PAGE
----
A Hong Kong legal expert and government adviser cast doubt on Wednesday over a judicial challenge against the validity of newly elected pan-democratic lawmaker Au Nok-hin’s candidacy.
Pro-establishment supporter Wong Tai-hoi, secretary general of the Taxi Drivers and Operators Association, had lodged a judicial review application on Tuesday challenging the lawmaker, as well as returning officer Anne Teng Yu-yan, who approved Au’s candidacy for the Legislative Council by-election held on Sunday.
Wong, assisted by former pro-Beijing lawmaker Wong Kwok-hing, believes Teng made the wrong call in allowing Au to run given that he had once burned a copy of the Basic Law, thus proving his unwillingness to uphold the city’s mini-constitution and pledge allegiance to Hong Kong, requirements under the Legislative Council Ordinance and the Basic Law.
He is also seeking a temporary ban on Au taking office.
Former Bar Association chairman Ronny Tong Ka-wah, now a member of the Executive Council, said the arguments against Au would be hard to prove.
“Such actions could easily give people a feeling that a person is not willing to uphold the Basic Law, and I completely understand that,” he said on a radio programme on Wednesday.
“But from a purely legal standpoint, the burning of the Basic Law could suggest two intentions: one is indignation – the person could be frustrated at certain articles and wants to vent the resentment.
“Another is that the person fundamentally does not accept … the Basic Law and is using the burning as a form of expression.”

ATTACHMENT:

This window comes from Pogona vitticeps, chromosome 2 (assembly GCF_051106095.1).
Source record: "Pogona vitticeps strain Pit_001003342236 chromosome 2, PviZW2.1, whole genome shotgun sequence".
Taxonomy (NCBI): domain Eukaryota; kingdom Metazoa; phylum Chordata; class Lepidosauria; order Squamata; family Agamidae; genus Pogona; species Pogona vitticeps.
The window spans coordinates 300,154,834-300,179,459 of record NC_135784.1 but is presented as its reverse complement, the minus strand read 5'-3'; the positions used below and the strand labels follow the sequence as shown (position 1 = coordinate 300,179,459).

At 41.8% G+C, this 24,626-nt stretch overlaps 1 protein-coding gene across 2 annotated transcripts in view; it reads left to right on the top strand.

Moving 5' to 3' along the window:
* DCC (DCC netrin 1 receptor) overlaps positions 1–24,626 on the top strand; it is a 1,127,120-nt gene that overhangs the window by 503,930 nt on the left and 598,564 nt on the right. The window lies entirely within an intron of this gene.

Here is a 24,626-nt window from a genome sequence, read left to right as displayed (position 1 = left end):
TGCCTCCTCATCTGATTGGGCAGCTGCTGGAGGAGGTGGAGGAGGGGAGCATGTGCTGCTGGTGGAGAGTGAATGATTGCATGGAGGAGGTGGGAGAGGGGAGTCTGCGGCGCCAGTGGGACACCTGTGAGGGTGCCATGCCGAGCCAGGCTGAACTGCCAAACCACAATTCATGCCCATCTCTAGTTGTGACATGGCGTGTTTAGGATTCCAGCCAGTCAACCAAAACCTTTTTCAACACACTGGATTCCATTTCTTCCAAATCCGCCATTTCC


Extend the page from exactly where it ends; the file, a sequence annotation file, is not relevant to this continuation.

Tong said neither intention could be determined simply by looking at an action. Context, environmental factors and what the person said must also be taken into account.
“Intent is not easy to prove. It must be deduced from facts,” he added.
On his part, Au called the judicial review application “outrageous”. Speaking on the same programme on Wednesday, the legislator-elect defended his actions and said he had burned an A2 printout of the cover page of Annexe III of the Basic Law to protest Beijing’s interpretation of the mini-constitution during the 2016 oath-taking saga.
The annexe lists all the national laws that can be applied locally in Hong Kong “by way of promulgation” or adapted to suit the city’s system.
Au said whether a person was willing to uphold the Basic Law and pledge allegiance to Hong Kong should not be judged based on a past action. “People’s views can change,” he said.
Unlike burning a national flag, burning a copy of the Basic Law is not a criminal offence, though Tong urged those seeking to take part in legislative politics not to do anything to “provoke any unnecessary political or legal clashes”.
The barrister and former lawmaker said that judges vetting judicial review applications would also consider whether there were other legal means to handle a conflict and balance the costs incurred by society. In the case of disputed elections, the normal appeal mechanism is an election petition.
“In general, in terms of judicial reviews, the likelihood of a temporary ban being imposed in such cases is quite low,” Tong said.
Tong and Au’s remarks came at the same time as pro-democracy student activist Agnes Chow Ting revealed she would likely be submitting an election petition to challenge her disqualification from running in the by-election.
Au, an independent, had taken her place to represent the opposition camp in the race for the Hong Kong Island constituency seat. He bagged 137,181 votes to beat the New People’s Party’s Judy Chan Ka-pui, who got 127,634.
Chow said she had been discussing with her lawyer whether to challenge the returning officer’s decision to invalidate her nomination on grounds that her party, Demosisto, advocated self-determination for Hong Kong.
“The possibility is quite high,” she said. “[The petition is] not just for myself but for those who want to participate in elections in the future.”
Chow said the decision was difficult to make as if the challenge was successful, the result of the Hong Kong Island by-election could be nullified.